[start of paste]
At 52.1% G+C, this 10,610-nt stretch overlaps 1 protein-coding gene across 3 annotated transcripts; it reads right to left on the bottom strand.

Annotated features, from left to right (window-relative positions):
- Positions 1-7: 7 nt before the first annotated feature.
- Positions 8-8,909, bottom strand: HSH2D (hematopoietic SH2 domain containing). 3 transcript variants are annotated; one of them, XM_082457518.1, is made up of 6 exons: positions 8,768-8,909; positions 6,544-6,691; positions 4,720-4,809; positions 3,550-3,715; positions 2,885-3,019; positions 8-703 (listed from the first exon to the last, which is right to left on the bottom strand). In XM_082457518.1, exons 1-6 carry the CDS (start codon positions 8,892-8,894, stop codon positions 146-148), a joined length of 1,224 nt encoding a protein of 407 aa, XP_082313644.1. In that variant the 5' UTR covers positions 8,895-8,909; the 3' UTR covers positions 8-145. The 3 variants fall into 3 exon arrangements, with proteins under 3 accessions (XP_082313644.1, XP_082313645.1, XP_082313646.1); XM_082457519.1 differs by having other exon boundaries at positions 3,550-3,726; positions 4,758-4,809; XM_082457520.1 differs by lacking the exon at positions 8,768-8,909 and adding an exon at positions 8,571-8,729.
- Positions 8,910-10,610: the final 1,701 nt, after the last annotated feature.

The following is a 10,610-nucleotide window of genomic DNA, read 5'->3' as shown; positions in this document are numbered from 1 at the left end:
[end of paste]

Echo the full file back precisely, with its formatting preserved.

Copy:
At 52.1% G+C, this 10,610-nt stretch overlaps 1 protein-coding gene across 3 annotated transcripts; it reads right to left on the bottom strand.

Annotated features, from left to right (window-relative positions):
- Positions 1-7: 7 nt before the first annotated feature.
- Positions 8-8,909, bottom strand: HSH2D (hematopoietic SH2 domain containing). 3 transcript variants are annotated; one of them, XM_082457518.1, is made up of 6 exons: positions 8,768-8,909; positions 6,544-6,691; positions 4,720-4,809; positions 3,550-3,715; positions 2,885-3,019; positions 8-703 (listed from the first exon to the last, which is right to left on the bottom strand). In XM_082457518.1, exons 1-6 carry the CDS (start codon positions 8,892-8,894, stop codon positions 146-148), a joined length of 1,224 nt encoding a protein of 407 aa, XP_082313644.1. In that variant the 5' UTR covers positions 8,895-8,909; the 3' UTR covers positions 8-145. The 3 variants fall into 3 exon arrangements, with proteins under 3 accessions (XP_082313644.1, XP_082313645.1, XP_082313646.1); XM_082457519.1 differs by having other exon boundaries at positions 3,550-3,726; positions 4,758-4,809; XM_082457520.1 differs by lacking the exon at positions 8,768-8,909 and adding an exon at positions 8,571-8,729.
- Positions 8,910-10,610: the final 1,701 nt, after the last annotated feature.

The following is a 10,610-nucleotide window of genomic DNA, read 5'->3' as shown; positions in this document are numbered from 1 at the left end: